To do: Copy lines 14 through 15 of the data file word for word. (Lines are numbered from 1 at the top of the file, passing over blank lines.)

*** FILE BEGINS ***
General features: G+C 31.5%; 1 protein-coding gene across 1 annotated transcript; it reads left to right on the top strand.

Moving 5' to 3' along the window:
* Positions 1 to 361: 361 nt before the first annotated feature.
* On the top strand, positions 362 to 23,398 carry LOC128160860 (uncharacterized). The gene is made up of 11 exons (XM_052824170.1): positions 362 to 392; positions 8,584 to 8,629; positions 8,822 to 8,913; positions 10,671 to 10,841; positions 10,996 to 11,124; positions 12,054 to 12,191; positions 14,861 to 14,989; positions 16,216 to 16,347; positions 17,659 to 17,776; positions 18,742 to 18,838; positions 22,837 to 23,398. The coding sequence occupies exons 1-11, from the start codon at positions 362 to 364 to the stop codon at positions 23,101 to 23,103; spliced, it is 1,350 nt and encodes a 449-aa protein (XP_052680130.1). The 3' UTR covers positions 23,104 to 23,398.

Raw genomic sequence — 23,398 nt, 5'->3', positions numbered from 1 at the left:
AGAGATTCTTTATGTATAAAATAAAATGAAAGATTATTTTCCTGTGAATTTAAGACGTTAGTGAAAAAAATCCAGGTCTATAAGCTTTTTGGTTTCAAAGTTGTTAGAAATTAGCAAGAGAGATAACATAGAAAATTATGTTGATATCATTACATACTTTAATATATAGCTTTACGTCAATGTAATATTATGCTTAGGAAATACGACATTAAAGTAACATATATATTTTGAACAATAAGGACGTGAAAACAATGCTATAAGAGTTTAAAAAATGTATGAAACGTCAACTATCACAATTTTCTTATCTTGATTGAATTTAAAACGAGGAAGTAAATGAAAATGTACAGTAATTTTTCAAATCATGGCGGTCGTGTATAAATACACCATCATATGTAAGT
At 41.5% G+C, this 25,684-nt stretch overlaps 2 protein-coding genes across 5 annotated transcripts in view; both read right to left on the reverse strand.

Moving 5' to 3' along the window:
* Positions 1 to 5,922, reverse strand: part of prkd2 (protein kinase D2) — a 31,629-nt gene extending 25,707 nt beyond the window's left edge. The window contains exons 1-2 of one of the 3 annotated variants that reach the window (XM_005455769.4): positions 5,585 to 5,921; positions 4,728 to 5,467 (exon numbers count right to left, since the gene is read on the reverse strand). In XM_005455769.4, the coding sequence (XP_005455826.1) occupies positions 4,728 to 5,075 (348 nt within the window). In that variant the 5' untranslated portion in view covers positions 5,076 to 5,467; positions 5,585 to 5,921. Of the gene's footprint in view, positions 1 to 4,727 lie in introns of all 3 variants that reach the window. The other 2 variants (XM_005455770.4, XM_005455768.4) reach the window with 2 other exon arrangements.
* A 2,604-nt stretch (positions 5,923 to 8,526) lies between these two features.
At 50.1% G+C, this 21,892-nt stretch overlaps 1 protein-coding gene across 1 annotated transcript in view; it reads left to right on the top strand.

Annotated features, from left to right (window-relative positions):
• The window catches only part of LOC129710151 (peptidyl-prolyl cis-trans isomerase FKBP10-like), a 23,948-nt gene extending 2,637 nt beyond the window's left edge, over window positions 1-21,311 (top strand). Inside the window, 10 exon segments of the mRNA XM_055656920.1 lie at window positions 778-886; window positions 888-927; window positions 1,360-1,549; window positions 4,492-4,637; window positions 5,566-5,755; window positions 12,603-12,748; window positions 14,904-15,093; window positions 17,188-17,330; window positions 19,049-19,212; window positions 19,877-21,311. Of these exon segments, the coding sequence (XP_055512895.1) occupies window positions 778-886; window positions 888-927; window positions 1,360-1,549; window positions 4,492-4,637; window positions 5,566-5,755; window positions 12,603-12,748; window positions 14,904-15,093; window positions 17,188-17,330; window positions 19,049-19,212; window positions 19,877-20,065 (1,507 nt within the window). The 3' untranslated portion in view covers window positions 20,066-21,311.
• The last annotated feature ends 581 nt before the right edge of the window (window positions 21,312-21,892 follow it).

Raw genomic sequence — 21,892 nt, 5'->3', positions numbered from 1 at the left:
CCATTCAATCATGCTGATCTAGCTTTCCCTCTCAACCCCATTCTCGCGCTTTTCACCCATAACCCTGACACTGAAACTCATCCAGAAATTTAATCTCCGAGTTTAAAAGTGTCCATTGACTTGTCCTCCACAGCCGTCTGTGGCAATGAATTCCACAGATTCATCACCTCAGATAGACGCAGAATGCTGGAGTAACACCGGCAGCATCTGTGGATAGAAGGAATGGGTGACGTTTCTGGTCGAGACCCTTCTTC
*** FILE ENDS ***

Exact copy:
• The last annotated feature ends 581 nt before the right edge of the window (window positions 21,312-21,892 follow it).

Raw genomic sequence — 21,892 nt, 5'->3', positions numbered from 1 at the left: